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23 erthygl ar y dudalen hon

..-..--d__--CiJR LONDON LETTER.…

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d_ CiJR LONDON LETTER. I i, ( i? [From. Spcial Gorr,dent.] I i Mr. Balfqur Ilh-as Felclom been in better form than in-fhis p(iloech at the Mansion House celebration of the anniversary of America's entry into the war. To him was entrusted the toast of "The Day We Cele- brate," and it couid not have been in better Zecretar y since his hands. The Foroign Secretary, since his visit to the United States last year, has been with Americans cue of the most popular of the Allied statesmen, and the warmth of hia references to President Wilson and the great ideals for which he and the American nation stand, must tend to strengthen the bonds between ourselves and the United States. Particularly well-phrased was Mr. Balfour's reference to the decision of the American Government to allow their troops to be brigaded with the British and French. He saw striking proof of devotion to the I common cause and clear insight into the magnitude of the military struggle in the feahsation by our American Allies that in this way their soldiers could do better ser- vice than by waiting to fight in the first in- stance in an American Army. To measure what the American decision meant, said Mr. Balfour, let them ask whether a British Government would, without hesitation or Condition, consent to brig-aa!e British troops with troops under another flag. "I believe We should do it," he said. "I hope we should not fall below our brothers across the Atlantic in the higher patriotism. But it should be understood and realised by the prhole public in this country." The most striking passage in the after- noon's oratory was this, in the speech of the American Ambassador, Dr. Page: "In this hour of supreme test we are hurrying, and we will come with as many millions as are needed-.some, along with you and our French companions-in-arms, so to redden the fields of France that rulers or nations who hereafter meditate conquest will see there the price that free men paid for freedom, and will hesitate and desiol." "As many millions as are needed "-no wonder the Ger- xians are trying to force a decision before America can put forth her full strength. The Curfew Order has made a great dif- ference in the night life of London. "Lights out in restaurants by ten o'clock, and in theatres half an hour later, has upset the habits of quite a lot of people. Their num- ber is not so large as it would have been if such an Order had been issued in the days before the war.. People have been living simpler lives during the past year or two PrQ,m one motivo or another. There are many people who prefer to stay in their own houses o' nights instead of seeking amusement as in days of yore in West-End theatres and restaurants. But in spite of Wal" conditions there has been little notice- able lack of patrons either of the table or the stage, and even in these times of darkened streets the West End has "carried <m" till midnight and past. But that is ended now. After half-past ten theatreland is almost as quiet as the City. In order to comply with the new Order some of the theatres are starting their evening perform- ances earlier, but others, fearing that their patrons may object to hurrying over dinner, are sticking to the old time, and by shortening the intervals between the acts, and other devices, are managing to get the curtain down before the curfew rings-well, IK), it doesn't ring, of course. Something will certainly have to be done to restrict railway travelling, and it does seem as though a system of permits is the only thing that will meet the case. Raising the fares has failed to reduce the number of passengers, and the effect of the rolling- stock shortage is that every carriage is crowded, and frequently the luggage van as well. Any further reduction in the number of trains would simply make things worse. People of leisure would be early at the stations, and those whose time is valuable would never get a seat at all, and often, not even a place in the train, though the book- ing-clerk would have taken their money without a qualm. Apparently there is no law to prevent a railway company from sell- ing a thousand tickets to, say, Brighton, though they have no intention of sending a train that will carry more than six hundred people. Two companies have decided to take action in the matter of the alien air-raid refugees who have found London* bad for their nerves, and have flown to the seaside or the country. They have announced that no more season tickets will be issued to cer- tain towns, and that there will be no re- newal for any less period than six months of tickets already issued. Well, this does net) eeem particularly drastic, at any rate with regard to the people who already have season-tickets and are crowding out of the trains season-ticket holders of long stand- ing. People who can afford to live so far out will not be frightened by a six-monthly season-ticket. It is not money that scares em. Neither is the pressure on railway accom- modation likely to be much relieved by the increased price of season-tickets generally, which is being talked about. Season-ticket rates, says "a prominent railway official," are far too low, and he compares the price with that of- single-journey tickets. He seems to think that when ordinary fares were increased by 50 per cent., season-ticket rates ought to have been put up too. But, of course, the cases are entirely different. The increase in ordinary fares was decided upon in order to reduce the amount of travelling for pleasure. True, it seems to have failed, but that was what was aimed at. Season-tickets are nearly all held by business people and by workers who have to make the same journey every day. What- ever happens they must continue to travel, and therefore to make them pay more will not .make more room in the trains. As for the season-ticket joy-riders, of whom there are a few. they will probably pay the in- creased fare quite cheerfully. Any proposal to put up the price of season-tickets will certainly meet with vigorous opposition. Some years ago the Sunday Musical Union gave concerts on Sundays. It will be good lleW9 to music-lovers who may be spending week-ends in London that after being sus- pended for some seasons the concerts have now been resumed. They are given by Sir Henry Wood's orchestra at the Queen's Hall, the afternoon's programme being re- peated in the evening. The first concerts of the series consisted entirely of familiar items, well-tried favourites. Miss Carmen Hill sang very charmingly, and, Mr. de Greef gave an admirable performance of the I Grieg Piano Concerto. A. E. M. j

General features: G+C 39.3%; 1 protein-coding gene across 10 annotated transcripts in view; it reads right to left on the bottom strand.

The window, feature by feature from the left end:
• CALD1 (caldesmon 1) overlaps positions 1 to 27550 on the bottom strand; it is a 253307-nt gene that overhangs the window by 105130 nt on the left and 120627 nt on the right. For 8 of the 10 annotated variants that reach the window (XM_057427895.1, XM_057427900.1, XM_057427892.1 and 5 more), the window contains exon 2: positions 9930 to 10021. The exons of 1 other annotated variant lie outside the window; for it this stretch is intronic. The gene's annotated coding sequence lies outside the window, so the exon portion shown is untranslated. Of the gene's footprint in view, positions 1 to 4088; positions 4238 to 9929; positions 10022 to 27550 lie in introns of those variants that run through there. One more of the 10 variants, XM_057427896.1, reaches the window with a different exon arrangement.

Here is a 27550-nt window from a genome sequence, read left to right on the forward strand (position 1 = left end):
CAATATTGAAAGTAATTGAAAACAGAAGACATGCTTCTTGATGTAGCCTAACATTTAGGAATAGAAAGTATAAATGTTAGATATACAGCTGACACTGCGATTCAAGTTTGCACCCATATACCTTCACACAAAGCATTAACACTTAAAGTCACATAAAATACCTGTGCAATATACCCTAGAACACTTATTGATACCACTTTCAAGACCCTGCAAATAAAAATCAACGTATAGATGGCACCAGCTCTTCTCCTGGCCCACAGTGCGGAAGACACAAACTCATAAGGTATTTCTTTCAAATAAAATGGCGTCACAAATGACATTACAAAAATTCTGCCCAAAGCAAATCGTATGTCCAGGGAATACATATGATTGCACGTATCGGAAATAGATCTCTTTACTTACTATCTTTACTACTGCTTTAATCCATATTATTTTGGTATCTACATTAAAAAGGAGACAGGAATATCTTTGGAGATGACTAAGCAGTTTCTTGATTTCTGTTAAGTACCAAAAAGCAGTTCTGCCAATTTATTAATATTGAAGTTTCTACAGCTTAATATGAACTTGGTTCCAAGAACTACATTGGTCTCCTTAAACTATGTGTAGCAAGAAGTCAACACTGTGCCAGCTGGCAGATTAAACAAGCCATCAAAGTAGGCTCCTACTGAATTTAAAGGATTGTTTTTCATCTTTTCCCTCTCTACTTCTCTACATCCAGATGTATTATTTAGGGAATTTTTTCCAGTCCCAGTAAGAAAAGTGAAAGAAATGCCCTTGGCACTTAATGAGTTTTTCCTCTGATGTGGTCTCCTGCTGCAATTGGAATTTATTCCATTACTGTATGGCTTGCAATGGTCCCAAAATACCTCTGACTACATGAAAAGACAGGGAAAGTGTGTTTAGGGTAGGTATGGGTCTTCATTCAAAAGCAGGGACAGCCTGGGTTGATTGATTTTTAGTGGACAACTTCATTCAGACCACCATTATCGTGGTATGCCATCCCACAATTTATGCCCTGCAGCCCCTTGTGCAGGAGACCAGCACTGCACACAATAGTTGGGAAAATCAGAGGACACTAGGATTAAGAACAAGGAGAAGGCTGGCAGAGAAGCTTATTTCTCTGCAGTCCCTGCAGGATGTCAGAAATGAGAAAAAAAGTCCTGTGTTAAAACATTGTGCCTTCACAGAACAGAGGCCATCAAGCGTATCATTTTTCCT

ORDER OF THE NILE. I

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——..——-S C-H E M E OPERATING…

PREMIER'S CALL TO INDIA. I

THE PRICE OF VICTORY.I

! THACKERAY AND CHARTERHOUSE.…

DOCTOR'S DEVOTION TO DUTY.…

KILLED AT HER WORK. I

DON'T USE TAXICABS. I

AMERICA'S DETERMINATION. f

)91 NEW IRISH JUDGE.? 

REVIEW OF EXEMPTIONS. II

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HUMOUR OF THE WEEK.I IHUMOURWEEK.I

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I OTHER MEN'S MINDS.

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OUR CHILDREN'S CORNER

THE LONDON RIFLE BRIGADE.